Tuesday, February 1, 2011


When I'm working on the first draft of a story, at some point the narrator of the tale steps  forward, and begins dictating the text to me.  Not in any coherent order, though.  So it is imperative that I write down immediately every word at the time I hear it; because the dictation seems to float out of my head as quickly as it floats in.  And the dictation won't happen when I am sitting at my desk, with a pencil in hand.  Not at all.  My narrator is the most verbal when I am walking---physically moving.  Or when I am between sleeping and waking.
     Three things help me catch hold of these skittish dictations.  In my living room, directly in the path of traffic, is my antique schoolmaster's desk.  It's a matter of only a few seconds for me to pause at the desk, jot down the phrases I've just heard, then continue on my way.
If I want to really encourage my narrator to talk to me, I can take a walk or a hike.  For this I hang a notebook on a ribbon around my neck.  The pencil fits perfectly into the spiral binding.  And I am, once again, prepared to jot down instantly anything that my narrator might have to say, hardly breaking my stride as I do so.
And in the middle of the night, when my narrator is feeling especially loquacious, and I am barely conscious?  I found that if I sat up, turned on the light, looked for my glasses, and groped for a blank page in my notebook, my narrator would have already quit in disgust.  Instead I keep this three-ring notebook under my pillow, with the pencil clipped to a blank page.  When my narrator begins, I do not turn on the light, or even open my eyes.  Instead I stealthily pull the notebook from under my pillow---all the while listening intently to my narrator---open to the marked page, and transcribe in the dark.  I've learned to put just a few lines on each page, then turn to the next page and continue, so as to end up with something that will be relatively legible the next morning.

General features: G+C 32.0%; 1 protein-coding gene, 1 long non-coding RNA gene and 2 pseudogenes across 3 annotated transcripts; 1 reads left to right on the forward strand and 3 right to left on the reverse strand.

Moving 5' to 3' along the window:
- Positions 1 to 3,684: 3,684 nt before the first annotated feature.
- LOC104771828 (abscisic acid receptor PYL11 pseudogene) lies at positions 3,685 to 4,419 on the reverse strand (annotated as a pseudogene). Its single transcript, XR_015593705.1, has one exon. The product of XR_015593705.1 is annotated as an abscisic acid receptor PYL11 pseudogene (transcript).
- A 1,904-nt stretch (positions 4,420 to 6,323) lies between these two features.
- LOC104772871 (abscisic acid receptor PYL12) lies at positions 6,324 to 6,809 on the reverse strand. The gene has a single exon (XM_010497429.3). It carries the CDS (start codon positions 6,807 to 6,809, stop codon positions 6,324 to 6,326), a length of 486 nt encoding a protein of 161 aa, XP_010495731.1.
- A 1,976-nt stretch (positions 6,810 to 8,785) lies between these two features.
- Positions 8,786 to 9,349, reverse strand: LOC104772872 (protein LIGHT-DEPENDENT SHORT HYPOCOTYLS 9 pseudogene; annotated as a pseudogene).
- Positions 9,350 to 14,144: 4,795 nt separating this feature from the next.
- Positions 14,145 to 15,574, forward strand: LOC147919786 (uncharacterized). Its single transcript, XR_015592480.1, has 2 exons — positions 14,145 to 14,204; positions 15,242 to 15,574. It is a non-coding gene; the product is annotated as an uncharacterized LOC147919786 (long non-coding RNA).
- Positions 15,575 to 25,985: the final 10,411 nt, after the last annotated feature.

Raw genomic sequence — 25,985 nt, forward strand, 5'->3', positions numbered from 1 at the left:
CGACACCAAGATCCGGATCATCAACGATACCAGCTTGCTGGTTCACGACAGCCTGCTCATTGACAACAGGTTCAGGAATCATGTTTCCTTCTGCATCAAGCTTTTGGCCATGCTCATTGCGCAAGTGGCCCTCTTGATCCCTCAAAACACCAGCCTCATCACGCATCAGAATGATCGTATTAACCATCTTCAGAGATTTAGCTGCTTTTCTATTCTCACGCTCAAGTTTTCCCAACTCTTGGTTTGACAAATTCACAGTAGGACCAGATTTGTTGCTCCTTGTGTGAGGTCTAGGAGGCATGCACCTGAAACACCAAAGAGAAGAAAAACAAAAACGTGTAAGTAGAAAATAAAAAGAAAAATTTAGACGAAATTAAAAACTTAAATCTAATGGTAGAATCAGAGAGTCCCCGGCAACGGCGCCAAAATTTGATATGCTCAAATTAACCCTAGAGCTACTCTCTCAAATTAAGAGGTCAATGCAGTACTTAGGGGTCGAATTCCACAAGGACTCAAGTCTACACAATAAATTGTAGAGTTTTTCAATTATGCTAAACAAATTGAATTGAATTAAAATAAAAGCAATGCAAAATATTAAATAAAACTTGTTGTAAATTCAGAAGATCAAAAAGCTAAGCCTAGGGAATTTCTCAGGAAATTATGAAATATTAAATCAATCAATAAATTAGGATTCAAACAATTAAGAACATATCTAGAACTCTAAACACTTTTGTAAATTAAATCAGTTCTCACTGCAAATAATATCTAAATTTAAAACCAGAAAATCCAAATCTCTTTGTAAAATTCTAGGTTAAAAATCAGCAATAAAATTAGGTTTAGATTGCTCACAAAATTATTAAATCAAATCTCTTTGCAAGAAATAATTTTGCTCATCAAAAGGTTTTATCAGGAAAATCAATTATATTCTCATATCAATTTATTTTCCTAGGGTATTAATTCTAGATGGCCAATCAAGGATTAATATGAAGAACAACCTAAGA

I find this method really annoying at times---so inefficient!  And especially when my narrator keeps waking me up at night because there's "just one more thing" to tell me.  But it does get a story started.  And I've never discovered a better way for myself.  


  1. I am full of admiration for you if you can write in the dark! I've tried every possible solution to those in-the-dark ideas--currently use a pen with light built-in, because when I write with no light, no matter how carefully, all the words come out on top of each other and the result is an unreadable hodgepodge.

  2. You and your narrators could teach world leaders a thing or two about communication.

  3. Really interesting. I am starting to write again so I am fascinated by this.

  4. so interesting! Thanks for sharing this with "the world".

  5. Annoying, perhaps. But how lucky you are to have a narrator at all!